1

Icons are generally used in buttons for Web and mobile applications for actions. Like email icon for u want use this button to send an email. Using icons in text field like search is valid, however, I feel there are times it's ok to use icons in text field and this case I don't think so.


0

Passwords are a thing of the past. Users should just provide you with an e-mail. What do you need their names for? Then you send them a link and the link acts as their login. So when they click the link it takes them to a new project page. I think that is the best approach, as it will reduce your UI a lot, and users will check their email anyway. ...


0

To me it seems like there are two clear options: [ the ] bulk of the [ form ] [dropdown dropdown dropdown dropdown][submitbtn] or [ the [dropdown] bulk ...


8

Icons and labels If I was you I would not use icons for these specific fields, Words are (generally) unequivocal in there meaning (They obey conventions) while icons and the metaphores they represent are prone to multiple interpretations. Judging from your question, Having two icons that will look quite similar (Name & Surname being conceptually ...


1

One possible approach I can think of is a mix of the two approaches you have mentioned. While its best to keep the account creation simple and not make it look like multi-step process, we always strive to make things simpler for users. As per my understanding, once the user has created the account, they still cannot use the app since they need to ...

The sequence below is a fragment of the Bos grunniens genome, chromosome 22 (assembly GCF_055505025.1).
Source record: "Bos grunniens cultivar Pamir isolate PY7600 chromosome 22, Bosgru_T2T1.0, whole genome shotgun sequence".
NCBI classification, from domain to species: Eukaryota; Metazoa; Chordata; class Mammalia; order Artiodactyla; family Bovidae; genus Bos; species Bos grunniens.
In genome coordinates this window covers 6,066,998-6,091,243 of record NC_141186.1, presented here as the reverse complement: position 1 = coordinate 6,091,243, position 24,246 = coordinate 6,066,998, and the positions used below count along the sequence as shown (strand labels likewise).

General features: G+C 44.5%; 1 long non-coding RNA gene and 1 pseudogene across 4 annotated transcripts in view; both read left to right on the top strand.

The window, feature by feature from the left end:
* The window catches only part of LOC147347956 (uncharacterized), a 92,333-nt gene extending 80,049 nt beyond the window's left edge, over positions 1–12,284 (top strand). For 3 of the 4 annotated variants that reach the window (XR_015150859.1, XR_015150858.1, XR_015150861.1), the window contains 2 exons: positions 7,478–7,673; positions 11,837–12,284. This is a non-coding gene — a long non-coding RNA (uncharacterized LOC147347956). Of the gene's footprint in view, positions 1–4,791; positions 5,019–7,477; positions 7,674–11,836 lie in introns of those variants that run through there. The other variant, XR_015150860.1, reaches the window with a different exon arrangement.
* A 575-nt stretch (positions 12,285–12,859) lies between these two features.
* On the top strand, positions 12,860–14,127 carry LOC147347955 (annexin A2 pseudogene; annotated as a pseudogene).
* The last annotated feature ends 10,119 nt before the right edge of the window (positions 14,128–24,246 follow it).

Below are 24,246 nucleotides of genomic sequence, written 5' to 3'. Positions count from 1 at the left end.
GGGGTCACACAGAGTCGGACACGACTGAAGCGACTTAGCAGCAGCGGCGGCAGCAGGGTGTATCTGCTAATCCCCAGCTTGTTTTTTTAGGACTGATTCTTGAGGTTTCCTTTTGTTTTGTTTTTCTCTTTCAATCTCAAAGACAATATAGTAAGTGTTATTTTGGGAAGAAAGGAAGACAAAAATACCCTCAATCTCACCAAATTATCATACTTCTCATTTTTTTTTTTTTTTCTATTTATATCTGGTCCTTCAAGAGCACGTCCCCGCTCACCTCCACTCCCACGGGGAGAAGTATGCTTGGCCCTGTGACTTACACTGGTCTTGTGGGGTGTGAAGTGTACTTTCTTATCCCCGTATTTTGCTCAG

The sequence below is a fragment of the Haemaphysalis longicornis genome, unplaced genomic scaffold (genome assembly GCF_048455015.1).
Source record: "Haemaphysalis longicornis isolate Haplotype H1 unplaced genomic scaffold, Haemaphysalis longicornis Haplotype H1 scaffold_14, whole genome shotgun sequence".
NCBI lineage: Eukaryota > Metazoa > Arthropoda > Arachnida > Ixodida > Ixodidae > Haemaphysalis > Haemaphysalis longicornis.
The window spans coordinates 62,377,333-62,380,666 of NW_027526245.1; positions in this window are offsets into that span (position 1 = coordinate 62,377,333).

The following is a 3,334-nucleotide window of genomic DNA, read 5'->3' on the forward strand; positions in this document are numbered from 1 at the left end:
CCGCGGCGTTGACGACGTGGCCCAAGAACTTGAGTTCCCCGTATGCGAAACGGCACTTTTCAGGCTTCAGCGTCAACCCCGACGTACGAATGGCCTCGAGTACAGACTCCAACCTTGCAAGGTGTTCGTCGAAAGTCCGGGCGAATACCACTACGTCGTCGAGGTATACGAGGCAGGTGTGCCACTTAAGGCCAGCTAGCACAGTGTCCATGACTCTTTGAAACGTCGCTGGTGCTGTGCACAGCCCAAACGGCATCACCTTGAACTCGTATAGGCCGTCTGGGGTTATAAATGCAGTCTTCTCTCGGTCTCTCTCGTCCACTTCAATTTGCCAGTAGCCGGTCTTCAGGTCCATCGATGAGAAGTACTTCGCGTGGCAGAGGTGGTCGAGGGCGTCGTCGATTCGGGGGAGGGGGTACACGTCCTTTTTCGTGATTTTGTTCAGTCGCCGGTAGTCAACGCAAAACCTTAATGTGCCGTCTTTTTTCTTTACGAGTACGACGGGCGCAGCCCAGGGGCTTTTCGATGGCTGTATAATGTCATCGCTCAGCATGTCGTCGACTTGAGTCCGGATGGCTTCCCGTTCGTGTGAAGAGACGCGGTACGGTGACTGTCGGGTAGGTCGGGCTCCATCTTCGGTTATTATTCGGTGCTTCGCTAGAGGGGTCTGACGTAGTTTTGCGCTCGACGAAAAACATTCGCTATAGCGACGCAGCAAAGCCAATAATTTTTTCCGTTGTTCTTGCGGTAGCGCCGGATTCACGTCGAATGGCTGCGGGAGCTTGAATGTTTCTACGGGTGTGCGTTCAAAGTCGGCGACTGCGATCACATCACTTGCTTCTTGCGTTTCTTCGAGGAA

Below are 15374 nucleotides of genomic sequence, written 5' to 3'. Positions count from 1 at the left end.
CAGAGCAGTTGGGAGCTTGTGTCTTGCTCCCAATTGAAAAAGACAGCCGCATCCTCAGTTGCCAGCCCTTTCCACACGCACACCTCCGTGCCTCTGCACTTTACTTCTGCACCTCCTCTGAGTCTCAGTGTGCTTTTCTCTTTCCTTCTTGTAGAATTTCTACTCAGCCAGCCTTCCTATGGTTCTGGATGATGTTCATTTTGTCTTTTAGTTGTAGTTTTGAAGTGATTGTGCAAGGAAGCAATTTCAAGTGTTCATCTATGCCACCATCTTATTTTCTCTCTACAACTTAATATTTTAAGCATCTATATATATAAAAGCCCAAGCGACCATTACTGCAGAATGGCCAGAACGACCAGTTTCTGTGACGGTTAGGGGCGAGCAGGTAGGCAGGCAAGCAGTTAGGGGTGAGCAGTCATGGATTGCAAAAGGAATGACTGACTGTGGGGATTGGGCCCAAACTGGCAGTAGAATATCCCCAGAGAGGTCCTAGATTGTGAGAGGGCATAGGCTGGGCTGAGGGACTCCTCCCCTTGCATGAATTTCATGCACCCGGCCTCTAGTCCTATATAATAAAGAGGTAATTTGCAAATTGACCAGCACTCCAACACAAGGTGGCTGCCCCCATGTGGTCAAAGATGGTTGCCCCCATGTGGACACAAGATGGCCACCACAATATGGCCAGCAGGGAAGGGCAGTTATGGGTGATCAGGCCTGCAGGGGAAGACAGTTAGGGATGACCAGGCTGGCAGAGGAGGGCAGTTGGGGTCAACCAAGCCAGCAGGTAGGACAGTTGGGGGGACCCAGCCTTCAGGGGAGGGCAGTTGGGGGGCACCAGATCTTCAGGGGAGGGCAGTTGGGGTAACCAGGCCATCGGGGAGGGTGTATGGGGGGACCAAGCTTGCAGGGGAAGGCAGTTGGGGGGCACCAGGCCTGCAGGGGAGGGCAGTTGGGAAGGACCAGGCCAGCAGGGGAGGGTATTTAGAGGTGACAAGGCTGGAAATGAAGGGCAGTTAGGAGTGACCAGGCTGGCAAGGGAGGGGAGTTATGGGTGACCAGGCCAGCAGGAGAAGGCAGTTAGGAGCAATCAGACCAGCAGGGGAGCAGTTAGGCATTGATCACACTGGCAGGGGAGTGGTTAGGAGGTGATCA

1

I believe there is a middle-ground. A visually disabled button doesn't have to mean that clicking it does "nothing" as suggested. It will logically prevent the user from advancing in the absence of whatever is required to enable that primary action, but there is no reason that clicking it could not present an alert message to the user explaining why it is ...


1

Why not look at it from another POV. Why do we need a checkbox "Keep me signed in" at the first place? It does nothing more than just toggle a setting right? Why not add 2 confirmation buttons? One with the text "Login and never ask again" and one with "Login and please nag me again next time" (maybe do something on the labels??) Clicking the first button ...


0

From a usability POV I definitely agree that there should be a remember me function within the logged in section of the web site. It seems logical that a user would decide they want remembering after they have seen a site is worthwhile rather than before they have ever logged in for the first time. From a security POV this idea falls down though; too easy ...


7

One should not disable the button Consider the situation from the user's perspective. Divide users into two groups Those that do not currently believe they can proceed, so are not looking for a way to continue Those who believe they are ready to proceed, and are looking for a way to do so. For the former group, disabling the "continue" button is merely ...